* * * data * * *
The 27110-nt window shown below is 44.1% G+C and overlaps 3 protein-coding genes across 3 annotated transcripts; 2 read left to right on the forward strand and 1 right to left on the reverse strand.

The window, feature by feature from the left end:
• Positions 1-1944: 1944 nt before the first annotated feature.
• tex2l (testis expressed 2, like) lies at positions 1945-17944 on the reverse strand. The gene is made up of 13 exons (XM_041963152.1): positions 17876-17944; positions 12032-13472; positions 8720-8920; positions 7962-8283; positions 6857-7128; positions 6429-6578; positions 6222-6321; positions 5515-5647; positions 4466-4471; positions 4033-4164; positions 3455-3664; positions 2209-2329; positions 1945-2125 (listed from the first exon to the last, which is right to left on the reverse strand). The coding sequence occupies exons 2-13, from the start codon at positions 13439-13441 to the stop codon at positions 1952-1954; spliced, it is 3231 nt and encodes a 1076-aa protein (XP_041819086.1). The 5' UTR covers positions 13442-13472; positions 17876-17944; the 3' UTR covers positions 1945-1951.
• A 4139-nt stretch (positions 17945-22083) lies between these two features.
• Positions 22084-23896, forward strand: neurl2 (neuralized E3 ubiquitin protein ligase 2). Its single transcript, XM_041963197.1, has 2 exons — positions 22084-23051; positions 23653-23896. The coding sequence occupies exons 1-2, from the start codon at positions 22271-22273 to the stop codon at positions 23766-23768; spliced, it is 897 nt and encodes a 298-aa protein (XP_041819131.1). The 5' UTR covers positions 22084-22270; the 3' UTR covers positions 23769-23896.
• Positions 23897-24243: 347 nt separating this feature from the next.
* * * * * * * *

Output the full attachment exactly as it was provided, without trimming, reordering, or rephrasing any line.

The 27110-nt window shown below is 44.1% G+C and overlaps 3 protein-coding genes across 3 annotated transcripts; 2 read left to right on the forward strand and 1 right to left on the reverse strand.

The window, feature by feature from the left end:
• Positions 1-1944: 1944 nt before the first annotated feature.
• tex2l (testis expressed 2, like) lies at positions 1945-17944 on the reverse strand. The gene is made up of 13 exons (XM_041963152.1): positions 17876-17944; positions 12032-13472; positions 8720-8920; positions 7962-8283; positions 6857-7128; positions 6429-6578; positions 6222-6321; positions 5515-5647; positions 4466-4471; positions 4033-4164; positions 3455-3664; positions 2209-2329; positions 1945-2125 (listed from the first exon to the last, which is right to left on the reverse strand). The coding sequence occupies exons 2-13, from the start codon at positions 13439-13441 to the stop codon at positions 1952-1954; spliced, it is 3231 nt and encodes a 1076-aa protein (XP_041819086.1). The 5' UTR covers positions 13442-13472; positions 17876-17944; the 3' UTR covers positions 1945-1951.
• A 4139-nt stretch (positions 17945-22083) lies between these two features.
• Positions 22084-23896, forward strand: neurl2 (neuralized E3 ubiquitin protein ligase 2). Its single transcript, XM_041963197.1, has 2 exons — positions 22084-23051; positions 23653-23896. The coding sequence occupies exons 1-2, from the start codon at positions 22271-22273 to the stop codon at positions 23766-23768; spliced, it is 897 nt and encodes a 298-aa protein (XP_041819131.1). The 5' UTR covers positions 22084-22270; the 3' UTR covers positions 23769-23896.
• Positions 23897-24243: 347 nt separating this feature from the next.